In the next month, the Supreme Court of the United States (SCOTUS) will issue its much-awaited decision involving professional sports, in particular the National Football League, although the principles likely to be announced should apply across the board to all team sports leagues. The opinion (and the dissents) will be reported in the media, but only in a very simplified fashion. The sports law and antitrust blogs will offer their instant analysis, and law faculty will be writing about the case for years to come. I will have to teach the case in my Sports Law course.
The case was brought by a manufacturer of athletic apparel, American Needle, against the NFL and its member clubs, claiming a violation of the antitrust law that prohibits "contracts, combinations and conspiracies" that have anti-competitive effects. The threshold issue involved in the litigation is whether, for antitrust purposes, the NFL should be considered a "single entity" or a combination of individual clubs. If the NFL is unitary in nature, it could not collude with itself, and thus would be insulated from antitrust liability under section 1 of the Sherman Act. A majority of the three-judge panel of the Seventh Circuit Court of Appeals in Chicago ruled in American Needle that the NFL was a single entity, the first circuit to so hold. The Supreme Court took the case to resolve this conflict among the circuits.
Much ink (or electrons, if that is what is used up in online discussions) has been devoted to the intricacies of this issue. My two colleagues, Dean Gary Roberts of the University of Indiana-Indianapolis Law School and Professor Stephen Ross of Penn State Law School, have been the chief academic advocates on different sides of the issue. Their law review articles provide splendid academic arguments. I have stood on the sidelines for the most part watching my informed co-authors battle it out. We are all waiting for SCOTUS, and both Dean Roberts and Professor Ross deserve a citation in a footnote. The only real issue now is who will be cited by the majority and who by the dissent.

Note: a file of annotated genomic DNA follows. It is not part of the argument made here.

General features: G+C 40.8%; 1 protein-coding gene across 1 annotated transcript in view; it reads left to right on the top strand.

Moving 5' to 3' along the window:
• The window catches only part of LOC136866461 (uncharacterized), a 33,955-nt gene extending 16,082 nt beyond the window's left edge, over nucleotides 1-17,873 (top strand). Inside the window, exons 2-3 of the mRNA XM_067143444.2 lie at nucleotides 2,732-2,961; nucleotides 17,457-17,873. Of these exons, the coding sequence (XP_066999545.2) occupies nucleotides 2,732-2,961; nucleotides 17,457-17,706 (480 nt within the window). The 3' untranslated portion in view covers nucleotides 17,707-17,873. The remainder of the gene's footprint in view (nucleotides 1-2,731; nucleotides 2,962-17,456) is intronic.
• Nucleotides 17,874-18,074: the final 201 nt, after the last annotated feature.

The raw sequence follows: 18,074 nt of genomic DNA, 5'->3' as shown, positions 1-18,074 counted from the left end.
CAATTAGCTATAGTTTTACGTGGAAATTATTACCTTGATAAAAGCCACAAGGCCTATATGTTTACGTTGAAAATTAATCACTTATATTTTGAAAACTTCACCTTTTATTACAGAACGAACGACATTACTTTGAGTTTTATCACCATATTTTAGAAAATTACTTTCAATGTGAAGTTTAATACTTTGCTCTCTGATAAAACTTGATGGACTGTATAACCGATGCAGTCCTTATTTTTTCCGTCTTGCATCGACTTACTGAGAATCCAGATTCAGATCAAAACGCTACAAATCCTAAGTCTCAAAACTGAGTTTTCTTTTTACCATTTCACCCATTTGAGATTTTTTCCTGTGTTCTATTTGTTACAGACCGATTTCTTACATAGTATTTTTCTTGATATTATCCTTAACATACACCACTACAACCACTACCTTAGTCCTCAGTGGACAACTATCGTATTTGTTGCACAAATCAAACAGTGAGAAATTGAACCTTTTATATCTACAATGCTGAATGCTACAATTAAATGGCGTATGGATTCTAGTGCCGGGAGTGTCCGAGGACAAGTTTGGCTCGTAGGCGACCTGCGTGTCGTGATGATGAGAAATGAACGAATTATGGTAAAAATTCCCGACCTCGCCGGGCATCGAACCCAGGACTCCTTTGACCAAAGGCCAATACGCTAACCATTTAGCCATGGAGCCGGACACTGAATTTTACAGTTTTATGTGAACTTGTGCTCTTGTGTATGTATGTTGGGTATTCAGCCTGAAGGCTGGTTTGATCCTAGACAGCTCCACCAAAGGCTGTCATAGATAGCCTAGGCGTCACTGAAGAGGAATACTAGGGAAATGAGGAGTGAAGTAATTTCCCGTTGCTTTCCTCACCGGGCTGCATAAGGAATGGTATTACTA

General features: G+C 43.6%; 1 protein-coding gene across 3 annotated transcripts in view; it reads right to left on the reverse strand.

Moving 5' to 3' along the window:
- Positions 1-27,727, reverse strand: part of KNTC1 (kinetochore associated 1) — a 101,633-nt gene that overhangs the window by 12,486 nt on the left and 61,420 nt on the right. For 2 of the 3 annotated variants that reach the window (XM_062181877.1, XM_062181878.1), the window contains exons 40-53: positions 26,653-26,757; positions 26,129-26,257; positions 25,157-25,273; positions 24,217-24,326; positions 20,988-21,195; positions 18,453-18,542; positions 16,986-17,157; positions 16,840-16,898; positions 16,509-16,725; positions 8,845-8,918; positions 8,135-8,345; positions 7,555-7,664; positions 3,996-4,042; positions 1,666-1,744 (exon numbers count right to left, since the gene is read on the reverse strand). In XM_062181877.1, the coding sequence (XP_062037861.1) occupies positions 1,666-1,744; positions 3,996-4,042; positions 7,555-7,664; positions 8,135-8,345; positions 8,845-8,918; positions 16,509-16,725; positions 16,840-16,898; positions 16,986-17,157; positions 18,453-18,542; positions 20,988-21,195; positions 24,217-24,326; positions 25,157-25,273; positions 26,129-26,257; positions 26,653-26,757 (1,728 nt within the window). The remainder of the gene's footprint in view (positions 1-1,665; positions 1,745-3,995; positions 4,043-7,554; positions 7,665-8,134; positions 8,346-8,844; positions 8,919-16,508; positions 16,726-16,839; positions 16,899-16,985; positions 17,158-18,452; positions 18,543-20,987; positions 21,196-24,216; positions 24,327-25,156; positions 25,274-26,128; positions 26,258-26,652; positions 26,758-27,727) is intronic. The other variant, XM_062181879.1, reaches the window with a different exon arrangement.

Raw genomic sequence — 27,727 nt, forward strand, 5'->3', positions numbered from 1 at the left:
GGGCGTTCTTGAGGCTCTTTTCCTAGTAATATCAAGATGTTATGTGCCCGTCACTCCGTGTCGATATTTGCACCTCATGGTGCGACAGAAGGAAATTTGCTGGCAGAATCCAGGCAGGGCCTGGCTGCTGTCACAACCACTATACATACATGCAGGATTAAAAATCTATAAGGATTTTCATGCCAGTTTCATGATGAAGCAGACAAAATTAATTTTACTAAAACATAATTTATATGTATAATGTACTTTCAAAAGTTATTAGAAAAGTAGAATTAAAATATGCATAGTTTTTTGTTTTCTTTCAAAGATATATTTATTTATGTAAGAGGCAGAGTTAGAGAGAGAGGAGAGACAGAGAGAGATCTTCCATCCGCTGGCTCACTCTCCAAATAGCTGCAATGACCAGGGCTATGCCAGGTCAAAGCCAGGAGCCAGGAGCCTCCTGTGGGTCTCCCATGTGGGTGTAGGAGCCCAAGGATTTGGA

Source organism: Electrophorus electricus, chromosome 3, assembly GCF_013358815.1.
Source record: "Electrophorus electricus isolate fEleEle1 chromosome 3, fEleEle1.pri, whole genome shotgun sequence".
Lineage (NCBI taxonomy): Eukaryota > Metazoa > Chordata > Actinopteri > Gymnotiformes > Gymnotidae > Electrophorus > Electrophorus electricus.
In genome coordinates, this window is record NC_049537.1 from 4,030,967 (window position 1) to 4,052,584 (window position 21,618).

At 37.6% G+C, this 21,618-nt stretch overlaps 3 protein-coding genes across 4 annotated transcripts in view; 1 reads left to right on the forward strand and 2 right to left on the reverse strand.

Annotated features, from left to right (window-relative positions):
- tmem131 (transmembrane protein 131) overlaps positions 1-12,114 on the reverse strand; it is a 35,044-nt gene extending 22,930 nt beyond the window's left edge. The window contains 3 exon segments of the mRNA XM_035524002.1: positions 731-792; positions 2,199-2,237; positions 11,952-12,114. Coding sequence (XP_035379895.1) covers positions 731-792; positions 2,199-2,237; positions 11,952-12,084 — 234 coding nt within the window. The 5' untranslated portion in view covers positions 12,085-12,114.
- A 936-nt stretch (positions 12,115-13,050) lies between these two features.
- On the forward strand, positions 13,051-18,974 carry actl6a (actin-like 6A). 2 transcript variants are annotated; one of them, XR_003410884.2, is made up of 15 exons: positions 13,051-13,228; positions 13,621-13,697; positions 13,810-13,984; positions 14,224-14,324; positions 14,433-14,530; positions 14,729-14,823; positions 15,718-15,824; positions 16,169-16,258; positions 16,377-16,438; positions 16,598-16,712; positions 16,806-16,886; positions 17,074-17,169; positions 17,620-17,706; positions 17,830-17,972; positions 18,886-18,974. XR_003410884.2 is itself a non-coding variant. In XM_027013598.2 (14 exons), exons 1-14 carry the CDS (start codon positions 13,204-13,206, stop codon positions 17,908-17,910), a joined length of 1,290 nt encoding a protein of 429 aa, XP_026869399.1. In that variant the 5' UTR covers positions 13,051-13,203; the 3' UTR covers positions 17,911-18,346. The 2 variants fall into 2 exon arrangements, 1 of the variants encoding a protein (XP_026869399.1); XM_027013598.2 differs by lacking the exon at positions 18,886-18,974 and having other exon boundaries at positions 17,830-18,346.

Translating legal issues and court decisions into information accessible by the public is always a challenge. Members of the press are smart folks, but not necessarily trained in the intricacies of antitrust and labor law. Academics are also smart folks, but they are often gun-shy of the media. I have tried for thirty years to breach that gap. The law does not belong to the legal academics or even to lawyers. It belongs to all of us. Yet the courts have not made it particularly easy to have their methodology and reasoning understood.
Consider the very recent decision by the state trial court in Minnesota in the StarCaps case. Because the plaintiff football players said the NFL's violation of a state law on drug testing did not damage them, they lost their case. The media blared the headlines of a great NFL victory, because the League could now suspend the two Vikings players. In fact, it was a great NFL loss. The court found that the NFL was an "employer" covered by state law, which should mean that the League would have to comply with such statutes in a variety of states that have NFL franchises. This has the potential of ruining the NFL's uniform national plan on drug testing that it successfully negotiated with the NFL Players Association. The next plaintiffs to arrive in court will explain how the NFL's violation actually injured them, certainly with regard to their reputations.
The Minnesota trial judge also blasted the League for its arrogance and indifference. Make no mistake. The NFL lost big. In fact, within days it appealed the federal circuit court opinion that laid the foundation for the state court trial. Later this year, the U.S. Supreme Court will announce whether it will grant the NFL's petition for certiorari in StarCaps. If it does, we will once again be waiting for SCOTUS.